Manning waiting to hit jackpot, but Brady just keeps cashing in

January 21, 2007|By DAVID STEELE

INDIANAPOLIS --These are the sort of things Peyton Manning must confront not just tonight in his latest quest for a Super Bowl berth, but every NFL postseason: Tom Brady is not just money in the bank, he's money in the pocket.

By now, Manning surely has seen that seminal moment Friday afternoon, when Brady held his final pre-AFC championship game news conference in Foxborough, Mass., 10 minutes before Manning's appearance in Indianapolis. In mid-answer, Brady suddenly announced that he'd discovered cash in his suit pocket.

"How cool is that? It's my lucky day," the New England Patriots' quarterback said, grinning.

Lucky day? Manning must be thinking. More like lucky career.

See, Brady's career has been one of finding winning lottery tickets lying on the street. Manning's has been about finding lottery tickets that are one number off. Manning would give just about anything for a different result tonight, when his team -- still waiting 23 years after the Colts came to town, 36 years since any team named "Colts" reached the Super Bowl -- faces a Brady-led Patriots team that has won three of the past five NFL championships, and along the way has beaten Manning's Colts twice in two tries in the playoffs.

The presence of the Patriots across the line only intensifies the contrast, and the presence of Brady -- one year younger, two fewer years of experience, 198 draft positions below (in different drafts) and three rings ahead -- multiplies it further. Plus, the guy's pulling sawbucks out of his pockets.

Manning probably would extract an overdue bill from his.

That certainly is how the fan base sees it. Said a cashier at a downtown Indianapolis drug store yesterday afternoon: "They keep giving him more and more money, so they'd better start going further and further. They ain't done it yet."

Granted, in a city teeming with Colts jerseys this weekend, three of every four worn by passers-by of every age, gender and ethnicity are Manning's No. 18. He is The Franchise not only by virtue of being the quarterback, but by being the top pick, owner of the blockbuster (and, for the most part, cap-buster) contract and multi-record-setter. (Warning to old-time Colts fans: Either skip this next sentence, or read it without food or drink in your mouth.) Next season, barring injury, he will pass Johnny Unitas on the franchise's career passing yardage and touchdown lists.

However -- and stop me if you've heard this -- Manning hasn't delivered when it counts. Not just for his team; this hasn't been a valiant-effort-in-the-face-of-defeat tale. He has earned the region's dread. Until this postseason, he had exactly one more playoff win than Michael Vick, although Manning still has one fewer postseason airport fake-water-bottle confiscation.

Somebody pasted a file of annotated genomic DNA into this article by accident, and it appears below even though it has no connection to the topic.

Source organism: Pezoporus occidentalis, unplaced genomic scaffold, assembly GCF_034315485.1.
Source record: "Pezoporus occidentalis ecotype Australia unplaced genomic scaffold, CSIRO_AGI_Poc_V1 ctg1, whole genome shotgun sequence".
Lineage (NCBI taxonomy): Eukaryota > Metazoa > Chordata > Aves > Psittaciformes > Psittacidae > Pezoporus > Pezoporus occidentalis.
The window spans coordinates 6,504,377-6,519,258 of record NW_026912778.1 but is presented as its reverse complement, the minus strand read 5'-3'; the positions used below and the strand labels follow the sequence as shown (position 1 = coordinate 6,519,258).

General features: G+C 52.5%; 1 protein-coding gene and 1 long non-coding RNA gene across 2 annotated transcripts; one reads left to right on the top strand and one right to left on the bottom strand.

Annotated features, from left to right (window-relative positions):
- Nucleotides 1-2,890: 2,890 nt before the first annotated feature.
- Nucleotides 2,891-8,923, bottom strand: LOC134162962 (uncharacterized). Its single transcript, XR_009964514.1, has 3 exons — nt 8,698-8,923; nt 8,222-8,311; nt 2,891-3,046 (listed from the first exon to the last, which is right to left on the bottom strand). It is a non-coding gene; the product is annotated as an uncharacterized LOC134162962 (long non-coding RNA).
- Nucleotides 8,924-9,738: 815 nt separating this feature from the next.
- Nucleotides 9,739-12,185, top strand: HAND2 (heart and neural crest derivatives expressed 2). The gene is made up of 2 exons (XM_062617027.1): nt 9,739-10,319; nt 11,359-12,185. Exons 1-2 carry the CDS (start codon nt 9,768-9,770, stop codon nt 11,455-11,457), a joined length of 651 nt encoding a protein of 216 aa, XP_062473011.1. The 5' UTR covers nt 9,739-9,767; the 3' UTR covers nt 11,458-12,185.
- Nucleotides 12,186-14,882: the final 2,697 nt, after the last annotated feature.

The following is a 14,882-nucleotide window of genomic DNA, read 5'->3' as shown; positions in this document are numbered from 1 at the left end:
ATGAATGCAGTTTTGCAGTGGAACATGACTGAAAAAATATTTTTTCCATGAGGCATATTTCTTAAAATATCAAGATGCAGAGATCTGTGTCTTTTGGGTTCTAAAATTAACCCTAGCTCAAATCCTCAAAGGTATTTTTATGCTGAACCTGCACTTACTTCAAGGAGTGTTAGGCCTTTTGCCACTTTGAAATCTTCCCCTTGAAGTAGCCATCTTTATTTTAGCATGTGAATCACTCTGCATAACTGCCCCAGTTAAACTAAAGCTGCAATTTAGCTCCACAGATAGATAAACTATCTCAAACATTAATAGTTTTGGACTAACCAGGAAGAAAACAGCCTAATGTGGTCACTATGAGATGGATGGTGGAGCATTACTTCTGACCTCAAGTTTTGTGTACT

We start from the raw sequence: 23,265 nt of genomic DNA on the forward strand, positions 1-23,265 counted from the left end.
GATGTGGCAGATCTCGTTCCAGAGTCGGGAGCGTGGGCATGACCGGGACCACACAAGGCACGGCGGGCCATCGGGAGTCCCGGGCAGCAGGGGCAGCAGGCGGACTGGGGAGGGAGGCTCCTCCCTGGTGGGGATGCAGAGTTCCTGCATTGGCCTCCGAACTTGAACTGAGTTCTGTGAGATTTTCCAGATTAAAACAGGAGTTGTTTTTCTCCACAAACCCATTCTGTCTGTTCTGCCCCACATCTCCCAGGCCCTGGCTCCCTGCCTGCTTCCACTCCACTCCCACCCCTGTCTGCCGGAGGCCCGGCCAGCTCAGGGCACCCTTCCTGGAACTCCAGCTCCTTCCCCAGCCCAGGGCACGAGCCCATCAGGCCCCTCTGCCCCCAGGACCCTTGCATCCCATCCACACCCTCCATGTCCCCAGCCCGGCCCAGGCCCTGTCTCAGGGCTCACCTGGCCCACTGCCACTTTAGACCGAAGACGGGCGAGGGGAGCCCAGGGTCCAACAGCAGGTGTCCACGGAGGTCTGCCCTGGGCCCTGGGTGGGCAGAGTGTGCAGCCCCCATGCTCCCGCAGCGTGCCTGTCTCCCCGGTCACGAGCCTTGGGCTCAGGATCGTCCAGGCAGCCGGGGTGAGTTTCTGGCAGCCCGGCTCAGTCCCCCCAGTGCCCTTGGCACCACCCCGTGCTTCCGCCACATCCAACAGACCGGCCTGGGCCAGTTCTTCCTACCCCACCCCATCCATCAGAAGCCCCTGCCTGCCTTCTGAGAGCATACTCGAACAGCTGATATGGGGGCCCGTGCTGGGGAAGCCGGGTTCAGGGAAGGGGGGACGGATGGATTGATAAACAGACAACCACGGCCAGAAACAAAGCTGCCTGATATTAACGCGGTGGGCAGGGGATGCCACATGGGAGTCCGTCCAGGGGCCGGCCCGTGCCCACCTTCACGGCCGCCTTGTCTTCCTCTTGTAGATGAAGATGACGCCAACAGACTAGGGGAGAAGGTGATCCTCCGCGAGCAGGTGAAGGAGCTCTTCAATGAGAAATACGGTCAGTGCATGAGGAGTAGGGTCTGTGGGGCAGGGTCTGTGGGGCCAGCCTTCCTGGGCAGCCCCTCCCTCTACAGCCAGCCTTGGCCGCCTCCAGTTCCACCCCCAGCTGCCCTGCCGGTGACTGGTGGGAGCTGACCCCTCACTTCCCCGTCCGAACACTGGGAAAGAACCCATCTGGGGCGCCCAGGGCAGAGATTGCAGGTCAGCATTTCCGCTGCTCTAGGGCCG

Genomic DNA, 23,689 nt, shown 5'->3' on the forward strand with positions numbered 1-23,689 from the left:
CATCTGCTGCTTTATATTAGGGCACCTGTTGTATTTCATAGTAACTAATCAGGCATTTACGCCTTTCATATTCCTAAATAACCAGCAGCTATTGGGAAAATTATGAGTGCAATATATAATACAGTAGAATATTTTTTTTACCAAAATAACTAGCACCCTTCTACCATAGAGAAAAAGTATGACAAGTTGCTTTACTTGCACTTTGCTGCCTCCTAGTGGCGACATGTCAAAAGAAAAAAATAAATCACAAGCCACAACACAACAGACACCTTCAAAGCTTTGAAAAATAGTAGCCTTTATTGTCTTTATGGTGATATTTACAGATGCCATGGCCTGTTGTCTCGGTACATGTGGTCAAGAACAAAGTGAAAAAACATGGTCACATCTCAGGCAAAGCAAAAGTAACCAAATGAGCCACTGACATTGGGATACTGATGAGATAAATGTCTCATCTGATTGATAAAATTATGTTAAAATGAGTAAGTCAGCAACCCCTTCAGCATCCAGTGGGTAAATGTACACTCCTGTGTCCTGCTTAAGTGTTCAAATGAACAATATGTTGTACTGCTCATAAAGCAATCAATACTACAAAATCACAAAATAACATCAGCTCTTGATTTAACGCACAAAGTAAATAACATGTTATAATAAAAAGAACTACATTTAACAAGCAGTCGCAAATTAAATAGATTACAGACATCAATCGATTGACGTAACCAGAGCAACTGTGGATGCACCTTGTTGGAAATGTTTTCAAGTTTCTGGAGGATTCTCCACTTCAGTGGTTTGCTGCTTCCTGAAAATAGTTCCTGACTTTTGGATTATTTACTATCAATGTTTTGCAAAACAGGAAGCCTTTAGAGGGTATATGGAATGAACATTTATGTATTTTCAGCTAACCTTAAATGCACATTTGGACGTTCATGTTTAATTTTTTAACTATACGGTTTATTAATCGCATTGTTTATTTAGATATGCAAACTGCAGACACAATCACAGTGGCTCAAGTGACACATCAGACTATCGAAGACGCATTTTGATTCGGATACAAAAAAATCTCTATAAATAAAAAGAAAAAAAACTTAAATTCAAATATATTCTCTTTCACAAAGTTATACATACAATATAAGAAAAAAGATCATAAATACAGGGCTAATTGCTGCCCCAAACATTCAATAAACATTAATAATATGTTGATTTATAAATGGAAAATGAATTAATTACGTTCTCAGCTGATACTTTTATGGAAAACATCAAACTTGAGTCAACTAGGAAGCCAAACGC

The gap between his average regular-season performance (for example, a 94.4 passer rating, a touchdown-to-interception ratio a fraction under 2-to-1, a winning percentage of .639) and postseason (a rating well below 90, 16 touchdown passes to 13 interceptions, a 5-6 record) is just too big to ignore. The same goes for the chasm between his playoff numbers and Brady's.

So is the fact that after two postseason performances by Manning this season that pale even in comparison to the others, the Colts have stepped up in his support and won anyway, bringing them to their second conference title game in four years.

Thus, his teammates have stuck up for him. "To point out one guy -- this, that, what he hasn't done -- I mean, you have 11 guys on the field at one time," defensive end Dwight Freeney said. "So it's about 11 guys doing their jobs. As far as Peyton goes, Peyton has done a great job. We're here. He's done what he had to do to get us here."

Freeney was being more than a supportive teammate, though. The win over the Ravens last week proves it. Manning engineered the seven-plus-minute, fourth-quarter drive that locked up the game, and even if he was moving the chains with handoffs instead of throws, the effect was the same -- and the pass threaded to Dallas Clark late in the drive was vintage Manning. If only one vintage Manning pass is required to win, he and the Colts will take it.

Without question, Manning would take it.

It has been a nimble dance for him this postseason, his attempt to deflect the accusations about his postseason play and to defend his record, to make a big deal of it and not make a big deal of it at the same time. He has flipped the folksy-charm, cool-leader and intense-competitor switches on and off. It's completely understandable. He has faced the same questions for at least the past four seasons, the past eight if you go back to his first playoff appearance. He knows better than anyone by now that the only way to stop those questions is to get to a Super Bowl.

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